The one-year foreign employment requirement is only satisfied by the time a beneficiary spends physically outside the United States working full-time for the petitioner or a qualifying organization. A petitioner cannot use any time that the beneficiary spent in the United States to meet the one-year foreign employment requirement, even if the qualifying foreign entity paid the beneficiary and continued to employ the beneficiary while he or she was in the United States. Furthermore, the one continuous year of foreign employment must be qualifying; that is, the petitioner must demonstrate that the beneficiary worked abroad during that time period in a managerial, executive, or specialized knowledge capacity.

In support of the Buy American and Hire American Executive Order, USCIS is reviewing all employment-based immigration programs to eliminate fraud and ensure consistent adjudications. USCIS has not previously provided specific policy guidance with respect to the conditions by which the three-year clock may be stopped for purposes of determining whether the one-year foreign employment requirement for L-1 beneficiaries has been met. This PM improves the process for adjudicating the L-1 nonimmigrant benefit by clarifying the calculation guidelines to ensure they are applied consistently to all L-1 petitions.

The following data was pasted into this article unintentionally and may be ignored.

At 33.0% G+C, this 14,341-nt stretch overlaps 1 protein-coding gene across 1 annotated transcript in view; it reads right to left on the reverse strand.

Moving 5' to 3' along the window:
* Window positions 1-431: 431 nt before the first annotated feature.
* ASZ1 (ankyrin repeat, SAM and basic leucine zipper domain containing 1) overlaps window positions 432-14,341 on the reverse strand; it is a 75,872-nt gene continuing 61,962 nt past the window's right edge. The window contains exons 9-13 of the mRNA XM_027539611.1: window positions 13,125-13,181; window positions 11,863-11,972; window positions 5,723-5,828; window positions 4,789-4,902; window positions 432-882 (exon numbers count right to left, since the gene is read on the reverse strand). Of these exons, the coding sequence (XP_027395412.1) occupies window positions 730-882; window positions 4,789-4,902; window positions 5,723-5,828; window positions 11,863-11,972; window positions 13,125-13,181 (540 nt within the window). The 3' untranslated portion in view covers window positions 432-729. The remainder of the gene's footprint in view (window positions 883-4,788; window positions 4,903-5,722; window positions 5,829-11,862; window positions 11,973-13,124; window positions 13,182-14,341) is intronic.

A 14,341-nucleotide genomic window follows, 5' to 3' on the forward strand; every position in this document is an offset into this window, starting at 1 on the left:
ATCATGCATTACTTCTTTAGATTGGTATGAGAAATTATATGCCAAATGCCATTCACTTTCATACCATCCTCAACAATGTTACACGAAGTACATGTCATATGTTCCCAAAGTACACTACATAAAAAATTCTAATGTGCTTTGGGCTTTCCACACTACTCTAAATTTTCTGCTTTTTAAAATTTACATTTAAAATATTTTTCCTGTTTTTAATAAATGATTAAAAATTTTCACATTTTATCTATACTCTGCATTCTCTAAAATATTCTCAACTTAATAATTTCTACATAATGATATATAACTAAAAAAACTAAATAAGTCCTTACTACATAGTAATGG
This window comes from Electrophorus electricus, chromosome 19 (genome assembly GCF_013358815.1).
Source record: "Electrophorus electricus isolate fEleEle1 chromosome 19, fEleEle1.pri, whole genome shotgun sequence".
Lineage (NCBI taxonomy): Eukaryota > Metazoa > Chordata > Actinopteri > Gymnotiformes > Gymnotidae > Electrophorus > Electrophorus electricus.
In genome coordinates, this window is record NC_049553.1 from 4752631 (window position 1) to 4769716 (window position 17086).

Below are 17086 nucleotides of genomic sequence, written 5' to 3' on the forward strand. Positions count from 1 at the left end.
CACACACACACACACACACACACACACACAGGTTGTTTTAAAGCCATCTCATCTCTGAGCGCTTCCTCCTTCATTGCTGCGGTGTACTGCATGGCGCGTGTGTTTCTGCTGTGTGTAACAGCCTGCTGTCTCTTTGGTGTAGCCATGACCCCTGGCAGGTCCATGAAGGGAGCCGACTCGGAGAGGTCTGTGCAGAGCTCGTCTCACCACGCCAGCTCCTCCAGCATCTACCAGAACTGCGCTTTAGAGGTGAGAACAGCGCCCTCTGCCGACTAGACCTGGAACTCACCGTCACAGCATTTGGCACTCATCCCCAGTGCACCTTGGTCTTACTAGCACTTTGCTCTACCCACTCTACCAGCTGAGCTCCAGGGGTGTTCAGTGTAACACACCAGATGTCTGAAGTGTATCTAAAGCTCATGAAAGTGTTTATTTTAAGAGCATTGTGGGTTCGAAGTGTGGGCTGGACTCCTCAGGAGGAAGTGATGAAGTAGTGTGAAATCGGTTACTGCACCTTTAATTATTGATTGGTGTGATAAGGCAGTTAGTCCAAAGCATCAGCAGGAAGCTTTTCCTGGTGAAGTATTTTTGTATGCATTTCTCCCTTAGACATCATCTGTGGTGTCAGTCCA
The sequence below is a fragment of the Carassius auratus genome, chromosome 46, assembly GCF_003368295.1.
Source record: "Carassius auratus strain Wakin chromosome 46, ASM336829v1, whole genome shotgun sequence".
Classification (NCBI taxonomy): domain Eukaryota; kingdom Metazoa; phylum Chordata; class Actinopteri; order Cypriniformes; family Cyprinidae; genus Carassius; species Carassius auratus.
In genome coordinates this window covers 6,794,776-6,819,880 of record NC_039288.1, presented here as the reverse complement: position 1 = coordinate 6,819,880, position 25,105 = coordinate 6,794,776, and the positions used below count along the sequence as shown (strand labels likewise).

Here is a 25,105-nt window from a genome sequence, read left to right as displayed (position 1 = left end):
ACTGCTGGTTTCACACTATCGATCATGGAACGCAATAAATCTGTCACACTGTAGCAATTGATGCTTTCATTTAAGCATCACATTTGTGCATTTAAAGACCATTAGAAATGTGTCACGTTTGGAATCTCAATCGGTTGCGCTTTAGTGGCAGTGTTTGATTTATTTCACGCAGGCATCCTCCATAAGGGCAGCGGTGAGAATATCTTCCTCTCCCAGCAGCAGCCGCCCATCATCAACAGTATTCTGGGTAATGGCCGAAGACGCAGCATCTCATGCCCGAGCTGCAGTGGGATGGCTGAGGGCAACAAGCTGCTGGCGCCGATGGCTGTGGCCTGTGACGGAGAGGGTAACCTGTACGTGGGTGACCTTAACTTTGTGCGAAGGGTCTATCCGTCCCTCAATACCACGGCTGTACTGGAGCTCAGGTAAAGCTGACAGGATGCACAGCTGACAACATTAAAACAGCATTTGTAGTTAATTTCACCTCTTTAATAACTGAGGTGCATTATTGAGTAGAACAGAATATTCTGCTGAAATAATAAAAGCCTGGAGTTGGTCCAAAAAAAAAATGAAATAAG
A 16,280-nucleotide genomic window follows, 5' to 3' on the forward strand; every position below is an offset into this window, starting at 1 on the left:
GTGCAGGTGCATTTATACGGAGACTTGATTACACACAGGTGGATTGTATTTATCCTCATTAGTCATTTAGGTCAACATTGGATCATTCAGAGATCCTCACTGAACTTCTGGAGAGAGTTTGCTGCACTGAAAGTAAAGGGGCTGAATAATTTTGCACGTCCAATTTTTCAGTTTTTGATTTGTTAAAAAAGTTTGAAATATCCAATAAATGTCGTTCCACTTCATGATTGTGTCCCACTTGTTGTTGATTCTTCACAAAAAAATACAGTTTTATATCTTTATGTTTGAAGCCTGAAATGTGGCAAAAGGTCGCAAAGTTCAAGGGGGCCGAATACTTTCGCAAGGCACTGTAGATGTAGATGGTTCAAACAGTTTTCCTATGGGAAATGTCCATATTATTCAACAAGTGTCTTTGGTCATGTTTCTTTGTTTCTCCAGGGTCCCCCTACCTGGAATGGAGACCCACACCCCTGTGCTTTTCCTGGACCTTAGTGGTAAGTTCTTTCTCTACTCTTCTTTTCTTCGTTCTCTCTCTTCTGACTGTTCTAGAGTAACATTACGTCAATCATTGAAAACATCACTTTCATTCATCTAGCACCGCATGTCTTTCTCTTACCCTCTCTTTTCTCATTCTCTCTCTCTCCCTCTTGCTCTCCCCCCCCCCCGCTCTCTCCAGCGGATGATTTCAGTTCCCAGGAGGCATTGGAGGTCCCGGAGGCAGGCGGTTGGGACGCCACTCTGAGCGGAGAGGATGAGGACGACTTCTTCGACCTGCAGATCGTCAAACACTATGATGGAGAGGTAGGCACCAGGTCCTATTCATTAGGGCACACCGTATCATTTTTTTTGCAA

Interim and final policy memoranda are official USCIS policy documents and go into effect on the date the memos are issued.

We at Litwin & Smith represent employers in most of the various industries represented around the Bay Area and across the U.S. We are a boutique immigration law firm representing large and small business clients. Our firm is a nationally recognized premiere immigration firm. We routinely provide immigration assistance to foreign nationals from all over the world.

We are very successful in preparing and obtaining nonimmigrant L-1 visas for investors, employers and their employees as well as subsequent immigrant visas and green cards for investors and employees. We prepare hundreds of employment based petitions each year. We offer excellent service at a competitive price. Of course, price isn't everything. Timeliness, responsiveness, professionalism, and expertise are all part of providing an employer quality guidance and representation. We are known for our availability, responsiveness, timeliness, professionalism and expertise.